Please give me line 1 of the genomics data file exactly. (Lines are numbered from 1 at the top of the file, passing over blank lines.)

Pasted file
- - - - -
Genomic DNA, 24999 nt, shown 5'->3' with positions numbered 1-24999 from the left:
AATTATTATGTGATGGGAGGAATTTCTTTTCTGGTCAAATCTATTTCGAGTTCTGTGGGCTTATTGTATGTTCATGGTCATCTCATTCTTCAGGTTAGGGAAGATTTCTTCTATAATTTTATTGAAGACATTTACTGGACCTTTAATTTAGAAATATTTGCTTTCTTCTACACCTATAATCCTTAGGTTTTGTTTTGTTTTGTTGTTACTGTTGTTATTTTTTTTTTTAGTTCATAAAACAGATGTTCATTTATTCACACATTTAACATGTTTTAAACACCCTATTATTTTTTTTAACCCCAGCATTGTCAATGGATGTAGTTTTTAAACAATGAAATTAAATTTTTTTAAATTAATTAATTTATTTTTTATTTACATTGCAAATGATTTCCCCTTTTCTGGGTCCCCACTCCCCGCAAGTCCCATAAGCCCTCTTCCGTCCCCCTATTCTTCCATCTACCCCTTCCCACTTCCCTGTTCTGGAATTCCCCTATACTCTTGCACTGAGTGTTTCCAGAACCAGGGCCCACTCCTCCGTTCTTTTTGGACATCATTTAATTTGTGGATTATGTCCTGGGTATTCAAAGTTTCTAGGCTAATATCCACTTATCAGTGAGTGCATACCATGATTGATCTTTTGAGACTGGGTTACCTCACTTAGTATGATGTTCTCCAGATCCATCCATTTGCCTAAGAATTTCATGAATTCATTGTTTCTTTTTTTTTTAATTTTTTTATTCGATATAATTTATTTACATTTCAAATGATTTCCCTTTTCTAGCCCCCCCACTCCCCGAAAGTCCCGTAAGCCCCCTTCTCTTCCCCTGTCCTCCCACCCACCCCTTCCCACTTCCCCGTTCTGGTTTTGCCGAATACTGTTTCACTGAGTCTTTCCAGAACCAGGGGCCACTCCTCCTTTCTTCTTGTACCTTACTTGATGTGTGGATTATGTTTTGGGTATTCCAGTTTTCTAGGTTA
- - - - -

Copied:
Genomic DNA, 24999 nt, shown 5'->3' with positions numbered 1-24999 from the left: